Osteoporosis
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Osteoporosis results from a gradual loss of bone density throughout the skeleton. Osteoporosis puts a person at increased risk for bone fractures. Both men and women can be at risk for osteoporosis as they age. For women, the risk especially increases once they reach menopause.

A bone mineral density test called a DEXA scan is a method for determining your risk of a fracture due to osteoporosis. Since most women (particularly those younger than 65) who undergo a DEXA scan do not turn out to have osteoporosis, a number of tools have been developed to figure out whether or not someone would benefit from bone mineral density testing.

Here is one such tool based on the Simple Calculated Osteoporosis Risk Estimation (SCORE) method for postmenopausal women. While it does not include all risk factors for osteoporosis, it does include some that can be mathematically incorporated into an assessment tool.

If your results suggest that you are a candidate for bone mineral density testing, this does not mean that you have osteoporosis. It simply means you should talk to your doctor about having your bone mineral density formally evaluated.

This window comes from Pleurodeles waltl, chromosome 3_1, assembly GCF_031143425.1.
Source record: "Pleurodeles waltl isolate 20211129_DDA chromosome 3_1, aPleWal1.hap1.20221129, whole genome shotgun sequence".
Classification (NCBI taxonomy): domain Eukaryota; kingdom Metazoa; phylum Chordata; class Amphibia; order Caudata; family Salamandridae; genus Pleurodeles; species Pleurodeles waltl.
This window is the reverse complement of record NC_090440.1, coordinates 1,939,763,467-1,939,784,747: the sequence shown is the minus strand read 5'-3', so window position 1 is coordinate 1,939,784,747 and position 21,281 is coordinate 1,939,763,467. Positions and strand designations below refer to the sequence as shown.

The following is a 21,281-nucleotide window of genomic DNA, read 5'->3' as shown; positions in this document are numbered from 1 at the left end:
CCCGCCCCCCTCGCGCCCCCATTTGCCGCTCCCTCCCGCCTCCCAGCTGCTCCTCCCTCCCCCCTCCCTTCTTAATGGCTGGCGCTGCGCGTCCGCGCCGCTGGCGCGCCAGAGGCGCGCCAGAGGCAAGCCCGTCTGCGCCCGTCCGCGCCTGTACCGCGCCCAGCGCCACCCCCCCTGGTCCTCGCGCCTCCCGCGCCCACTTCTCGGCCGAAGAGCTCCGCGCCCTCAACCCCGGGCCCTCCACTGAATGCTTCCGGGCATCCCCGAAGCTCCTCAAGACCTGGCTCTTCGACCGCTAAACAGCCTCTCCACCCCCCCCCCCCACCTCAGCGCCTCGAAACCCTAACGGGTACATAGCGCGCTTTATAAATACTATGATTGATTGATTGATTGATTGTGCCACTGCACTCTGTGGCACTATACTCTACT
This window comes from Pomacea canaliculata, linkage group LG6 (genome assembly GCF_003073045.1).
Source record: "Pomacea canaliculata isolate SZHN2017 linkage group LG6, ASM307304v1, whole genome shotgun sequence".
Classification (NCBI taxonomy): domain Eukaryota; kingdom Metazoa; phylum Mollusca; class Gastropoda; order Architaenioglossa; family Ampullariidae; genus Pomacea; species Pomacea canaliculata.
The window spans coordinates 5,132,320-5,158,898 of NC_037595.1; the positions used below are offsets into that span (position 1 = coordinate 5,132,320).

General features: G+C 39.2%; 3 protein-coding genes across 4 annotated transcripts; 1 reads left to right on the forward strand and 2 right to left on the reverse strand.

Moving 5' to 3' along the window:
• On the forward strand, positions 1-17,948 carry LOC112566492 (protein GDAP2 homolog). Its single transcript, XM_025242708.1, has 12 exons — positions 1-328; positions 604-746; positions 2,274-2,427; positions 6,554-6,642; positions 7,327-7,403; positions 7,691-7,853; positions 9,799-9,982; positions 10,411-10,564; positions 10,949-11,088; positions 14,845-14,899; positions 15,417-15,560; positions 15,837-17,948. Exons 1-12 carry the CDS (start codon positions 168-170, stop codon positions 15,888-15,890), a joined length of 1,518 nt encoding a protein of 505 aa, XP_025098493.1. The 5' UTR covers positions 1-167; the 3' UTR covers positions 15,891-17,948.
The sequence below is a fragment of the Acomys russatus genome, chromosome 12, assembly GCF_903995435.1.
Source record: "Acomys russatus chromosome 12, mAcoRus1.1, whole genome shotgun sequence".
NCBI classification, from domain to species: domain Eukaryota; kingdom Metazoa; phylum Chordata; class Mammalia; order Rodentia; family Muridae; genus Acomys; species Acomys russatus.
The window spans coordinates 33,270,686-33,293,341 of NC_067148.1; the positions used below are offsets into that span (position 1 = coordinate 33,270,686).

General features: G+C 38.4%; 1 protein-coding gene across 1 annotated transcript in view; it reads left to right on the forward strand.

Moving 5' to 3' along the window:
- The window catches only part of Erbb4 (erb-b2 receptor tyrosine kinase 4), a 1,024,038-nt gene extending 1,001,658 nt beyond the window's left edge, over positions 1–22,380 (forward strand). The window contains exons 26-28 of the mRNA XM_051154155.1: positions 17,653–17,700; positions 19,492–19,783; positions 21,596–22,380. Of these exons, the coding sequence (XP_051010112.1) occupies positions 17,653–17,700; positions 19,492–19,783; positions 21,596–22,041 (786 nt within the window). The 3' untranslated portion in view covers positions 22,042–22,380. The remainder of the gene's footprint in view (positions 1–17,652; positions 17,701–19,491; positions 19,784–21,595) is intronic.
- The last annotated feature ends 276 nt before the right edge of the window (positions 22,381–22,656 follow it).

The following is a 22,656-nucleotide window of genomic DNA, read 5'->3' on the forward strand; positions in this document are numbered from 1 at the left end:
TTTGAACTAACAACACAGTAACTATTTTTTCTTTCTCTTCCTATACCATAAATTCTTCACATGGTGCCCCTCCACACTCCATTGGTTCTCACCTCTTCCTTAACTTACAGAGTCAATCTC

Please answer the following questions:
1. How old are you?




2. How much do you weigh?    pounds
3. Which of the following most accurately describes your race?



4. Have you ever used hormone replacement therapy (estrogen or estrogen and progesterone)?
5. Have you ever been diagnosed with rheumatoid arthritis?
6. How many times have you broken any of the following bones from light trauma: forearm (including wrist), hip, or rib? (Do not include fractures that resulted from significant trauma like car accidents and major falls.)



EBSCO Information Services's proprietary interactive calculators provide general results based on input provided by the user that is calculated against measurements or formulas considered standard by various government agencies, including the USDA, CDC, and FDA. The inputted information consists only of single values (e.g., anthropometric data or activity levels) not detailed clinical information, and the results do not indicate or suggest a specific course of action unique to the user.
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